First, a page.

The first reference Jesus made to worship is found in the course of the temptations in the wilderness immediately after His baptism by John. Our attention is focused on the third of these temptations. Satan took Jesus to "an exceeding high mountain" and showed Him "all the kingdoms of the world" (Matthew 4:8). Jesus was then told that He could have all of these kingdoms if He would simply fall down and worship Satan. The subject of the proper object of worship is involved in this temptation. There are certainly other things which are also involved. For example, the possibility of Jesus' obtaining the kingdoms of the world without going to the cross is part of the "snare" of this temptation. Now carefully notice the response of Jesus. He said, "for it is written, Thou shalt worship the Lord thy God, and him only shalt thou serve" (Matthew 4:10).
First, it is worthy of notice that there is an obvious difference between worship and service in this Scriptural response (a reference to Deuteronomy 6:13). There are some brethren today who make the mistake of equating these terms and conclude that all of life is worship. All of life is to be given in service to God, but all of life is not worship. Service is a broader term than worship. Some confuse worship and service. Worship is service to God, and it is right to say that we go to worship services, but all service is not worship: plowing, guitar playing, eating hamburgers, etc. Some apparently have been misled by some new translations that have removed the word "service" from Romans 12:1, and have inserted the word "worship" (RSV, NASV, NIV). It is true that in certain contexts the Greek word in Romans 12:1 (latreuo) is properly rendered as worship (as in Romans 9:4). But in itself the word only means serve, whether the service is toward God or men (cf. Latris, a hired servant; latron, hire, pay). Sometimes the word refers to a lifetime of service to God (Acts 24:14; Heb. 12:28), and the context of Romans 12:1 shows one's offering his body as a living sacrifice is a lifetime of service, not of meditation (which is what worship is).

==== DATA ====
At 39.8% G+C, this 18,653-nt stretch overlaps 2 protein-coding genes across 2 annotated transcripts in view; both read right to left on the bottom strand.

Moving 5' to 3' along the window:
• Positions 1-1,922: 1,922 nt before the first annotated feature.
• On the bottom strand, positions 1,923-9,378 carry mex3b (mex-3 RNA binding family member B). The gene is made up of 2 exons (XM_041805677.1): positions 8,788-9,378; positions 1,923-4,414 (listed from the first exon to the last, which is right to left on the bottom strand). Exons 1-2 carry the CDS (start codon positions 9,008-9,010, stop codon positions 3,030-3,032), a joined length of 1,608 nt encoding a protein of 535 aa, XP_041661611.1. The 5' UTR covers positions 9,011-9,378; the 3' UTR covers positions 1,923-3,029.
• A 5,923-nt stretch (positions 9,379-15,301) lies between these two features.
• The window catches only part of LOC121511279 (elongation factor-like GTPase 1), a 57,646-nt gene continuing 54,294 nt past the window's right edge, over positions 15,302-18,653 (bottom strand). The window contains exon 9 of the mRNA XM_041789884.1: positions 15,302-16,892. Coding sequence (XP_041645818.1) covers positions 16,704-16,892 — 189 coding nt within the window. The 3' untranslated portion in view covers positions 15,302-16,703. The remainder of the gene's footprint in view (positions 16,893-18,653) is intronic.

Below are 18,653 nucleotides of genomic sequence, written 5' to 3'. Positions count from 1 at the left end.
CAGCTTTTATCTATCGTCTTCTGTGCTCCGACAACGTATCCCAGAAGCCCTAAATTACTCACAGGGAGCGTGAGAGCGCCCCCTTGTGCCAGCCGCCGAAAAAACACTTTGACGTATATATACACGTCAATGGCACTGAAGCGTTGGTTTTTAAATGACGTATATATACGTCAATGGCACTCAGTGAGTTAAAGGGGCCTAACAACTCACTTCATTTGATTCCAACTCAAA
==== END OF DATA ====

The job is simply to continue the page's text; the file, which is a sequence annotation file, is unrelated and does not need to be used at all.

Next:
All worship is, therefore, service; but not all service is worship. We should notice here that worship does not occur accidentally without the realization of the participant, and that worship is not continuous:
Abraham climbed a mountain to worship on its summit, and then, after worship, returned to his base camp at the foot of the mountain (Genesis 22:1-5). When David learned that his baby had died, he bathed, changed clothes, and went into the house of Jehovah, "and worshiped" (II Samuel 12:20). When he had worshiped, he returned home and ate a meal. Worship is not all that one does. It is punctuated by stop and go. The Ethiopian had been to Jerusalem to worship (Acts 8); worship was not then nor is it now all of life.
Second, Jesus tells us clearly in this statement of Matthew 4:10 that the only one worthy of worship is God (the Godhead). Worship is to be offered to no other. Worship should not be offered to the pope, to Mary (the Lord's earthly mother), to special people who are highly regarded, etc. Worship is to be directed to the God of the universe, the Creator of man and of all the good things that are in the world in which we live.